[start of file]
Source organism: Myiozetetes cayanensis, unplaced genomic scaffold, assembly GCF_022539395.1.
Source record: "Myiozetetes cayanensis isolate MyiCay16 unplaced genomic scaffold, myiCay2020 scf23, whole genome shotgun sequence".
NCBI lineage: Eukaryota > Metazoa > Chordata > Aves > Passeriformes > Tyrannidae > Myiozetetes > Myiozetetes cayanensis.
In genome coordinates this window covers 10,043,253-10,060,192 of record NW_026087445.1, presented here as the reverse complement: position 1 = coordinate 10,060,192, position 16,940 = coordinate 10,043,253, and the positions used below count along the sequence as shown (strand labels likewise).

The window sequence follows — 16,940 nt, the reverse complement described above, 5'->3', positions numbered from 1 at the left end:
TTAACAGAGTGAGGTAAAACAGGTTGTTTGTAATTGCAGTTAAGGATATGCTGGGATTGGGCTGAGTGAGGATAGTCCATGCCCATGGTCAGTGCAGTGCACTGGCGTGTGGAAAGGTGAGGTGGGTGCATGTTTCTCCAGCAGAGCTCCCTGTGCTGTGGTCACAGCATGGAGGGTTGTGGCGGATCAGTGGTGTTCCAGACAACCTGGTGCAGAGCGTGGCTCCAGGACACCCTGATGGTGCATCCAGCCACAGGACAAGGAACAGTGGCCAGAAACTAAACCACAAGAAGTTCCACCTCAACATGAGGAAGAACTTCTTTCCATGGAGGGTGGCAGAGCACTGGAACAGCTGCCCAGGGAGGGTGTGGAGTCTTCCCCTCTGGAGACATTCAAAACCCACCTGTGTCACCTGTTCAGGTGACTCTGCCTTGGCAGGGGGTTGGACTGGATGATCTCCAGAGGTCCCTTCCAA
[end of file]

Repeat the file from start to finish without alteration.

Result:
Source organism: Myiozetetes cayanensis, unplaced genomic scaffold, assembly GCF_022539395.1.
Source record: "Myiozetetes cayanensis isolate MyiCay16 unplaced genomic scaffold, myiCay2020 scf23, whole genome shotgun sequence".
NCBI lineage: Eukaryota > Metazoa > Chordata > Aves > Passeriformes > Tyrannidae > Myiozetetes > Myiozetetes cayanensis.
In genome coordinates this window covers 10,043,253-10,060,192 of record NW_026087445.1, presented here as the reverse complement: position 1 = coordinate 10,060,192, position 16,940 = coordinate 10,043,253, and the positions used below count along the sequence as shown (strand labels likewise).

The window sequence follows — 16,940 nt, the reverse complement described above, 5'->3', positions numbered from 1 at the left end:
TTAACAGAGTGAGGTAAAACAGGTTGTTTGTAATTGCAGTTAAGGATATGCTGGGATTGGGCTGAGTGAGGATAGTCCATGCCCATGGTCAGTGCAGTGCACTGGCGTGTGGAAAGGTGAGGTGGGTGCATGTTTCTCCAGCAGAGCTCCCTGTGCTGTGGTCACAGCATGGAGGGTTGTGGCGGATCAGTGGTGTTCCAGACAACCTGGTGCAGAGCGTGGCTCCAGGACACCCTGATGGTGCATCCAGCCACAGGACAAGGAACAGTGGCCAGAAACTAAACCACAAGAAGTTCCACCTCAACATGAGGAAGAACTTCTTTCCATGGAGGGTGGCAGAGCACTGGAACAGCTGCCCAGGGAGGGTGTGGAGTCTTCCCCTCTGGAGACATTCAAAACCCACCTGTGTCACCTGTTCAGGTGACTCTGCCTTGGCAGGGGGTTGGACTGGATGATCTCCAGAGGTCCCTTCCAA